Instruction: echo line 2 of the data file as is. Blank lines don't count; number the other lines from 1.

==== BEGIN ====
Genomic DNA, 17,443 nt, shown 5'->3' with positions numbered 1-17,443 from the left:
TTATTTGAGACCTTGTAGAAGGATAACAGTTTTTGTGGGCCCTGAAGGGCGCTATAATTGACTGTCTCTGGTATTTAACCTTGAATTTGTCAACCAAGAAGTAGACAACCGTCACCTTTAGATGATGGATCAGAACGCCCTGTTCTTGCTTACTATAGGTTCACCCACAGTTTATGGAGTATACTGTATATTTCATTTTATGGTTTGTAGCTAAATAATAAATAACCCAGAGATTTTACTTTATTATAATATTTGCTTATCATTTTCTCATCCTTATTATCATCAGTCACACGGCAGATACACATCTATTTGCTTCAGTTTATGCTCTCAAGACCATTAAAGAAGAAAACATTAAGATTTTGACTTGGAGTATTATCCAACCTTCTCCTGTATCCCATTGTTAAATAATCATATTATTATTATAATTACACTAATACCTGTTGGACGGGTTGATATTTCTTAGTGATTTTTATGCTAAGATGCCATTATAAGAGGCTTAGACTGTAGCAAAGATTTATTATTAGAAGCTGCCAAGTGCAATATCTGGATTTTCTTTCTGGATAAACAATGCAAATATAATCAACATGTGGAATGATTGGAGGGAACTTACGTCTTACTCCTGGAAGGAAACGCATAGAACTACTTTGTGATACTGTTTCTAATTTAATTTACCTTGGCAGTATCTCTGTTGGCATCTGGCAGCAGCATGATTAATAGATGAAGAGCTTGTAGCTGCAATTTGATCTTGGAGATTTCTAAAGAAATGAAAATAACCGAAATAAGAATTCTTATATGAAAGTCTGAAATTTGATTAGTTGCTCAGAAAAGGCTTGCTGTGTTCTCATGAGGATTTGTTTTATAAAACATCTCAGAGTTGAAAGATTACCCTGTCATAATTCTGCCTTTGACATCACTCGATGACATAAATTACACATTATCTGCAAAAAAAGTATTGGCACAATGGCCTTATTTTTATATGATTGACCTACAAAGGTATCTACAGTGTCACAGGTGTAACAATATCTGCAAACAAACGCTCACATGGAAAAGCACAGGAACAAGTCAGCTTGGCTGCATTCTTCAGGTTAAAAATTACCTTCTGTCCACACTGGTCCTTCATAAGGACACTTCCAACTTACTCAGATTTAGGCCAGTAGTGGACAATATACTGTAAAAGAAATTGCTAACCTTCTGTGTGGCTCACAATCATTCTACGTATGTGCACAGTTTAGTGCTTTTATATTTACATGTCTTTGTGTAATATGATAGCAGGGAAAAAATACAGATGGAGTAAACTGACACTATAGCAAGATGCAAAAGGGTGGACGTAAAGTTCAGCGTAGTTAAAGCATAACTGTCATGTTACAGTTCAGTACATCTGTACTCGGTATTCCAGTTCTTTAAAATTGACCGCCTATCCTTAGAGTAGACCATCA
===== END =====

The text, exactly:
TTATTTGAGACCTTGTAGAAGGATAACAGTTTTTGTGGGCCCTGAAGGGCGCTATAATTGACTGTCTCTGGTATTTAACCTTGAATTTGTCAACCAAGAAGTAGACAACCGTCACCTTTAGATGATGGATCAGAACGCCCTGTTCTTGCTTACTATAGGTTCACCCACAGTTTATGGAGTATACTGTATATTTCATTTTATGGTTTGTAGCTAAATAATAAATAACCCAGAGATTTTACTTTATTATAATATTTGCTTATCATTTTCTCATCCTTATTATCATCAGTCACACGGCAGATACACATCTATTTGCTTCAGTTTATGCTCTCAAGACCATTAAAGAAGAAAACATTAAGATTTTGACTTGGAGTATTATCCAACCTTCTCCTGTATCCCATTGTTAAATAATCATATTATTATTATAATTACACTAATACCTGTTGGACGGGTTGATATTTCTTAGTGATTTTTATGCTAAGATGCCATTATAAGAGGCTTAGACTGTAGCAAAGATTTATTATTAGAAGCTGCCAAGTGCAATATCTGGATTTTCTTTCTGGATAAACAATGCAAATATAATCAACATGTGGAATGATTGGAGGGAACTTACGTCTTACTCCTGGAAGGAAACGCATAGAACTACTTTGTGATACTGTTTCTAATTTAATTTACCTTGGCAGTATCTCTGTTGGCATCTGGCAGCAGCATGATTAATAGATGAAGAGCTTGTAGCTGCAATTTGATCTTGGAGATTTCTAAAGAAATGAAAATAACCGAAATAAGAATTCTTATATGAAAGTCTGAAATTTGATTAGTTGCTCAGAAAAGGCTTGCTGTGTTCTCATGAGGATTTGTTTTATAAAACATCTCAGAGTTGAAAGATTACCCTGTCATAATTCTGCCTTTGACATCACTCGATGACATAAATTACACATTATCTGCAAAAAAAGTATTGGCACAATGGCCTTATTTTTATATGATTGACCTACAAAGGTATCTACAGTGTCACAGGTGTAACAATATCTGCAAACAAACGCTCACATGGAAAAGCACAGGAACAAGTCAGCTTGGCTGCATTCTTCAGGTTAAAAATTACCTTCTGTCCACACTGGTCCTTCATAAGGACACTTCCAACTTACTCAGATTTAGGCCAGTAGTGGACAATATACTGTAAAAGAAATTGCTAACCTTCTGTGTGGCTCACAATCATTCTACGTATGTGCACAGTTTAGTGCTTTTATATTTACATGTCTTTGTGTAATATGATAGCAGGGAAAAAATACAGATGGAGTAAACTGACACTATAGCAAGATGCAAAAGGGTGGACGTAAAGTTCAGCGTAGTTAAAGCATAACTGTCATGTTACAGTTCAGTACATCTGTACTCGGTATTCCAGTTCTTTAAAATTGACCGCCTATCCTTAGAGTAGACCATCA